Batter Licker

November 10, 2011

savory pear soup with crispy pancetta and blue cheese

There are few things I find less appetizing than an overripe pear (except, perhaps, brown bananas, but even those are salvageable). From the cloying sweetness to a texture that manages to be mushy, mealy and gritty all at the same time, pears are one of few barely-past-its-prime pieces of produce that I’d prefer to just toss into the compost bin rather than find a creative way to save.

And yet, almost every time I purchase pears, I go overboard and, despite my best intentions, am unable to get through all of them in time. It doesn’t seem to matter whether I buy eight or three; the Law of Pears Ripening Faster than Kristen Can Eat Them inevitably kicks in.

Apparently the same law applies to free pears. Thanks to my friend and fellow food-lover Elaine‘s recommendation, Frog Hollow Farm sent me a six pack of Warren pears to sample. I frequent their urban farm stand at the Ferry Building, and I love pears, so I was excited to dig in.

I promptly devoured three of them, raw and unadorned.

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I might have been generous enough to share the fourth pear with Jay. Or maybe I demolished that one too. I really can’t recall. My memory is as foggy on that matter as Bill Clinton’s was regarding extramarital affairs. But what I do remember is the pears’ sweet flavor and creamy texture – none of that graininess I usually try to ignore or mask in Bartlett pears.

Then I got married, ran away to Sonoma for half a week, and took couple days to come down from my newlywed love cloud and readjust to real life. Finally, I remembered the two remaining pears. (more…)

March 10, 2011

celery root and cabbage in drunken mustard sauce

Growing up, my mother always made corned beef, cabbage and potatoes for St. Patrick’s Day. I can’t recall eating cabbage any other day in the entire year, but I really looked forward to it each March. This year, I couldn’t quite wait for the holiday to arrive (and I didn’t have any corned beef left over quite yet to make corned beef hash and cheese bread), so I got my cabbage fix in a little early, swapping out traditional potatoes for the lighter, foodier celery root in the process.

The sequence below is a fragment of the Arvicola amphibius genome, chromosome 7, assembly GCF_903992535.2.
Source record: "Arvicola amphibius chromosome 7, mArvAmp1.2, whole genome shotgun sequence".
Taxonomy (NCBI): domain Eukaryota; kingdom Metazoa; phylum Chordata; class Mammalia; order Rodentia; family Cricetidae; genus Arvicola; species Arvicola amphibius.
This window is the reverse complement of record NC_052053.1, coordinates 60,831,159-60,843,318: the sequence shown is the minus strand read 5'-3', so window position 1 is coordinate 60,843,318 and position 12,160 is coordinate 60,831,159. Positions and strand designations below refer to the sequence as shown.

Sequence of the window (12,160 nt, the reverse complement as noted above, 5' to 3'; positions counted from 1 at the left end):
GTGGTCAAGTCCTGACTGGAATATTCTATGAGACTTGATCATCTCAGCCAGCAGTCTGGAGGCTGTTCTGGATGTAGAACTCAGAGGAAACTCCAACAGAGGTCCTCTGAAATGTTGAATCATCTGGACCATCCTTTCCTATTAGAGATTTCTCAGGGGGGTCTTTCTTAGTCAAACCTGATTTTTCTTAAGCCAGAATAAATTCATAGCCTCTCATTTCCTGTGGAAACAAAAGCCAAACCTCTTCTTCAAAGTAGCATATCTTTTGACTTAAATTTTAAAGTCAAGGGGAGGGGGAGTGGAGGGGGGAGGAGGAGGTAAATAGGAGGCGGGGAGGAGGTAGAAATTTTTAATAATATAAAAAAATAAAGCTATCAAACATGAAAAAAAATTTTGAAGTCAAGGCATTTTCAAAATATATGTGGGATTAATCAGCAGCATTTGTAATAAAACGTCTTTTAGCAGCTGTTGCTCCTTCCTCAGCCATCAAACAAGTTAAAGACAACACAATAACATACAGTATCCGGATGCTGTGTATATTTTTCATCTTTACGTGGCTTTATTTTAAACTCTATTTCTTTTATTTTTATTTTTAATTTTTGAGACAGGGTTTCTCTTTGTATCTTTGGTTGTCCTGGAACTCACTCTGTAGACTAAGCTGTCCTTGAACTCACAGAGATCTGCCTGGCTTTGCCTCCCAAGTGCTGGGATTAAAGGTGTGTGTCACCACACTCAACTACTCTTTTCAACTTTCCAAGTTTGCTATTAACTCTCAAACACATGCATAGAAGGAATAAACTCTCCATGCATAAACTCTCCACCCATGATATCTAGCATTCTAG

If you have not tried celery root (also called celeriac) before, it’s a really strange-looking type of celery that’s grown as a root vegetable. Don’t be intimidated by its furrowed surface, as it actually has a very mild flavor that seems to be a cross between a potato and celery. But unlike its root vegetable brethren, celery root is very light in starch. Give it a try; you’ll probably be pleasantly surprised that this ugly root can taste so light and fresh!

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As for cabbage, I know it’s not the most popular leafy green vegetable in the produce section. And if you’ve ever had it cooked to death in a soup or stew, or boiled to death for St. Patrick’s Day, I don’t blame you for hating it. But if you give cabbage another chance, you might find that it can taste positively delightful when cooked properly to an “al dente” texture that retains the slightest bit of crunch. And it’s usually dirt cheap.


The combination of al dente strips of cabbage and tender cubes of celery root creates a surprisingly light and fresh-tasting dish, as contrasted with the heavier boiled cabbage and potato combination. (more…)

January 27, 2011

roasted cauliflower and sunchoke soup

You wouldn’t know it when tasting it – or when looking at it, for that matter – but there’s no cream in this soup … and no cheese. Give your accolades to roasted, pureed cauliflower for the creamily rich texture and to sunchokes (a.k.a. Jerusalem artichokes) for the wonderfully nutty flavor they contribute to this soup. And to Chef Frank McClelland.


And by way of thanking Chef McClelland for inspiring me to recreate his gastronomic invention at home, stop into L’Espalier next time you’re in Boston for a culinarily magical meal. In my three visits, I have never left his restaurant feeling any less than entirely exhilarated about his creations – and entirely full.